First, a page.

“There are many factors that influence dehydration; the science is not clearcut,” responds Lim. “How much people sweat, and how much salt is in sweat, varies from person to person. When cycling in hot weather, to stay hydrated you might need up to two litres per hour, depending on your body size and intensity.


Accordingly with Coach Heidi Blunden whose believes that “95 per cent of cyclists don’t eat enough at the right times, before and during their riding.” Fasted riding is possibly one of the most practized but least understood strategies in cycling.

The basic concept is that reducing carbohydrate availability will force the body to burn more fat.

“It’s true that fasted training can increase certain metabolic processes including fat metabolism,” says Marc Fell, “but you can also get these adaptations while fuelling well. If you are under-fuelled, you cannot help but reduce the intensity of your training, reducing your power, which in turn reduces the training stimulus.”
Blunden urges her athletes to focus on accessibility – making sure they can easily eat and drink at the right times while riding; preparation – planning what they will be eating before, during and especially after rides; quality – finding what works best for their stomach; quantity – how much they need; and rationale – knowing why you are using what they are using.

So should Speedy Rides be off the menu completely? “You can train low-carb at low intensity for short periods of time,” says Fell, “but chronic under-fuelling puts stress on the body, and riders tend to eat more after a fasted training session. Whether it’s worth it is questionable.” James Malone is equally sckeptical and advises: “The more we train, the better we get at burn fat, irrespective of nutrition.”

The amount of carbs that you need to perform will depend not only on the training intensity and duration but also on how well your gut can absorb your chosen refuelling substances.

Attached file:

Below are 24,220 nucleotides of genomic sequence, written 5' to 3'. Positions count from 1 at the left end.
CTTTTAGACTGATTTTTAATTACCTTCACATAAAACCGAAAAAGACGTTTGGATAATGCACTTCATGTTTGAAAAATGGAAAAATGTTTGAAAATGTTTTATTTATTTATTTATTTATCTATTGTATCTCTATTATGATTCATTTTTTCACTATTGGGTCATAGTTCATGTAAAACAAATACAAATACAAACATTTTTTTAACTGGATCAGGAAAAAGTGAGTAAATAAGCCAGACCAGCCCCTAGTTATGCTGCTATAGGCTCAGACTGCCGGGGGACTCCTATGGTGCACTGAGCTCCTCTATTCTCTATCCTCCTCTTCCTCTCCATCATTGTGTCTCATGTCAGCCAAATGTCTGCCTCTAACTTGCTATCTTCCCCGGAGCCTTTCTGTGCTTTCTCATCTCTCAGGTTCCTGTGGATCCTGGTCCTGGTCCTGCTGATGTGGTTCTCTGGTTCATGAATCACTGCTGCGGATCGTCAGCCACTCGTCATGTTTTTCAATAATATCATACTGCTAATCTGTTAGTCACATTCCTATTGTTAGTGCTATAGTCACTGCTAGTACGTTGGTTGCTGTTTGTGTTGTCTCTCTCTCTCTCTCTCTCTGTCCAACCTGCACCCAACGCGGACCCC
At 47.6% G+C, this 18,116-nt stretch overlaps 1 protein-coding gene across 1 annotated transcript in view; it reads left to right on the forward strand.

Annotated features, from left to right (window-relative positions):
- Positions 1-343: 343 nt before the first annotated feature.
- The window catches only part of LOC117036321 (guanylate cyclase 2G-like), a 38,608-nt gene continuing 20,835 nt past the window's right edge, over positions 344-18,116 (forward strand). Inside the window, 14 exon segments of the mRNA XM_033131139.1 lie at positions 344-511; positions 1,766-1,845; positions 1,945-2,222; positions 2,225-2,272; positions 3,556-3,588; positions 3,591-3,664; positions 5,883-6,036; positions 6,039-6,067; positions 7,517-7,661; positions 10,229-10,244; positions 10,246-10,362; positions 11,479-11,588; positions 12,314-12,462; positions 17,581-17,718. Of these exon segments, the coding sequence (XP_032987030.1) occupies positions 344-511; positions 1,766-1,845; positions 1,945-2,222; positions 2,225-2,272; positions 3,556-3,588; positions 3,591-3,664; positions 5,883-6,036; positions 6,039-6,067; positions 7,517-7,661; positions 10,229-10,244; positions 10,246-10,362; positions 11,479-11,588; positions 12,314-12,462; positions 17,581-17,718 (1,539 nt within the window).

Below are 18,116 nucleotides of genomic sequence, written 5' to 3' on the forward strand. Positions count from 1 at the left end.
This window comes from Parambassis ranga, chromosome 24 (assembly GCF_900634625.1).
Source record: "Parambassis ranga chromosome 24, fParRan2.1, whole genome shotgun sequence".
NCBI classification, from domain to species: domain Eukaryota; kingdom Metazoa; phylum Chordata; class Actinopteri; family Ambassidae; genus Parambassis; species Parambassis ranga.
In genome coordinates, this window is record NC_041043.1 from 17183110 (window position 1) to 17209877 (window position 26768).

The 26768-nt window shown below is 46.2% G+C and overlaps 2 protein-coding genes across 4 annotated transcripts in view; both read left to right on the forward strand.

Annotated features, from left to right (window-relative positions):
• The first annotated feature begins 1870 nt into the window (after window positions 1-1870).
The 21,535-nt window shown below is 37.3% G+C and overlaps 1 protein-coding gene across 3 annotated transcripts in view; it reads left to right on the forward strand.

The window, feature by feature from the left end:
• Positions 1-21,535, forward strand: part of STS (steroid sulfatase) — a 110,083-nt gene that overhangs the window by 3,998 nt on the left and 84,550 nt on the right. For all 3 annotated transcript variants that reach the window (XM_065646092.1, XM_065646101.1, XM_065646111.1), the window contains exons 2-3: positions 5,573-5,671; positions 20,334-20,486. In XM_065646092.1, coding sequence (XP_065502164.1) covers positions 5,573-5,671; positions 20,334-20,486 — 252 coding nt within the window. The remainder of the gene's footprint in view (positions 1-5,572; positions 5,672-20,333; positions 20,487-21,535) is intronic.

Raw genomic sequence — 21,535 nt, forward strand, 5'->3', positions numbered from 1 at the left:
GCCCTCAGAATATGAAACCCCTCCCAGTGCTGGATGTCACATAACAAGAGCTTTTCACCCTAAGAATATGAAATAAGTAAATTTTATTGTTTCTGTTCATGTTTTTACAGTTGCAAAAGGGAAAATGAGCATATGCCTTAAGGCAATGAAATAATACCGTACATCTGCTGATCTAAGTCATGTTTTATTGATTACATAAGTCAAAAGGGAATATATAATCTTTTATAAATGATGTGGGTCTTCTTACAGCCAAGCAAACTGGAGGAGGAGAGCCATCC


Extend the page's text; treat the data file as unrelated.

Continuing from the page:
The first 20 minutes after a ride is known to be the optimal refuelling period where nutrients are taken up more efficiently and transported to the muscle stores. Refuelling with real food after cycling with a carbohydrate-rich meal or drink in this period will improve the rate at which your energy stores refill, thus impact directly on how much stored energy you have available for your next ride.

With research indicating that an intake of 1g of carbohydrate per kilogram you weigh during this time is perfect for re-fuelling, a 70g carbohydrate feed for a 70kg cyclist is perfect. Combining this with 10g of protein will reduce your likelihood of getting injured, assist muscle recovery and reduce muscle soreness and has even been shown to speed up carbohydrate muscle refuelling.

A milk-based drink, a whey or soy protein-enriched smoothie, a jacket potato and beans, or a specialized recovery drink all make good, sensible options. With some of the specialized formulas you can benefit from ingredients such as glutamine and colostrum, two proteins that can provide extra immune support after strenuous training sessions or races.